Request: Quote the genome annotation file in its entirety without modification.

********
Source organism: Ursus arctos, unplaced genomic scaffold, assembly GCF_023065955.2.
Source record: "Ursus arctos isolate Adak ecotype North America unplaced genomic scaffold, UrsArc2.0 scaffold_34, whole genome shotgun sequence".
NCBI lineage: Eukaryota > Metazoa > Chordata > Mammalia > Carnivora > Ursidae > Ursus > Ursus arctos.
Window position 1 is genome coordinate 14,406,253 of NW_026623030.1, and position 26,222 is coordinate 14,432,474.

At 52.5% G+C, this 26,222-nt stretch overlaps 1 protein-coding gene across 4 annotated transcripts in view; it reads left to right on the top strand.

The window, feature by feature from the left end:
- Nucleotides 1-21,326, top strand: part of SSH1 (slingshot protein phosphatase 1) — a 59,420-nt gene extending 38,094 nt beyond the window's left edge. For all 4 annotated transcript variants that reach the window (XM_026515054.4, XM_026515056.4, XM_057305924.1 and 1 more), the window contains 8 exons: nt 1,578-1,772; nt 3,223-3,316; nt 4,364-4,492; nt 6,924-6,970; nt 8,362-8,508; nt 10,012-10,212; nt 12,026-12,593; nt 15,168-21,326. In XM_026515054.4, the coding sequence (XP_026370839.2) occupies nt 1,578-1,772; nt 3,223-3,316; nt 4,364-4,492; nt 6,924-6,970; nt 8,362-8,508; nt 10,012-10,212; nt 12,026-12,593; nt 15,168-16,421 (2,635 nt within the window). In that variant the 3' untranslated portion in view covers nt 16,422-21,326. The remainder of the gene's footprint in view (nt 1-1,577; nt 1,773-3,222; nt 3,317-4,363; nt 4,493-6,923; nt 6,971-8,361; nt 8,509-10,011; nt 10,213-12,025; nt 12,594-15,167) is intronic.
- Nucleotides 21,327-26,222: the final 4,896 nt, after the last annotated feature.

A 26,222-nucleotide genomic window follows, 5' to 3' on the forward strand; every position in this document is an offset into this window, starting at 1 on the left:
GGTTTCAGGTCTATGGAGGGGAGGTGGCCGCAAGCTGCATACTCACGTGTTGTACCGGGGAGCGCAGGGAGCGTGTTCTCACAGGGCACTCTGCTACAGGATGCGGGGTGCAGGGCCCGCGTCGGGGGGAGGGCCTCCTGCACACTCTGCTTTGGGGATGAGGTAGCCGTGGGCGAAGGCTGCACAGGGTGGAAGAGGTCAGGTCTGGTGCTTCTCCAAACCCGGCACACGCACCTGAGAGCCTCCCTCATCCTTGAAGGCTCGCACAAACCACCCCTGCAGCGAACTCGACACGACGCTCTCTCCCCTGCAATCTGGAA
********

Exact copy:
Source organism: Ursus arctos, unplaced genomic scaffold, assembly GCF_023065955.2.
Source record: "Ursus arctos isolate Adak ecotype North America unplaced genomic scaffold, UrsArc2.0 scaffold_34, whole genome shotgun sequence".
NCBI lineage: Eukaryota > Metazoa > Chordata > Mammalia > Carnivora > Ursidae > Ursus > Ursus arctos.
Window position 1 is genome coordinate 14,406,253 of NW_026623030.1, and position 26,222 is coordinate 14,432,474.

At 52.5% G+C, this 26,222-nt stretch overlaps 1 protein-coding gene across 4 annotated transcripts in view; it reads left to right on the top strand.

The window, feature by feature from the left end:
- Nucleotides 1-21,326, top strand: part of SSH1 (slingshot protein phosphatase 1) — a 59,420-nt gene extending 38,094 nt beyond the window's left edge. For all 4 annotated transcript variants that reach the window (XM_026515054.4, XM_026515056.4, XM_057305924.1 and 1 more), the window contains 8 exons: nt 1,578-1,772; nt 3,223-3,316; nt 4,364-4,492; nt 6,924-6,970; nt 8,362-8,508; nt 10,012-10,212; nt 12,026-12,593; nt 15,168-21,326. In XM_026515054.4, the coding sequence (XP_026370839.2) occupies nt 1,578-1,772; nt 3,223-3,316; nt 4,364-4,492; nt 6,924-6,970; nt 8,362-8,508; nt 10,012-10,212; nt 12,026-12,593; nt 15,168-16,421 (2,635 nt within the window). In that variant the 3' untranslated portion in view covers nt 16,422-21,326. The remainder of the gene's footprint in view (nt 1-1,577; nt 1,773-3,222; nt 3,317-4,363; nt 4,493-6,923; nt 6,971-8,361; nt 8,509-10,011; nt 10,213-12,025; nt 12,594-15,167) is intronic.
- Nucleotides 21,327-26,222: the final 4,896 nt, after the last annotated feature.

A 26,222-nucleotide genomic window follows, 5' to 3' on the forward strand; every position in this document is an offset into this window, starting at 1 on the left:
GGTTTCAGGTCTATGGAGGGGAGGTGGCCGCAAGCTGCATACTCACGTGTTGTACCGGGGAGCGCAGGGAGCGTGTTCTCACAGGGCACTCTGCTACAGGATGCGGGGTGCAGGGCCCGCGTCGGGGGGAGGGCCTCCTGCACACTCTGCTTTGGGGATGAGGTAGCCGTGGGCGAAGGCTGCACAGGGTGGAAGAGGTCAGGTCTGGTGCTTCTCCAAACCCGGCACACGCACCTGAGAGCCTCCCTCATCCTTGAAGGCTCGCACAAACCACCCCTGCAGCGAACTCGACACGACGCTCTCTCCCCTGCAATCTGGAA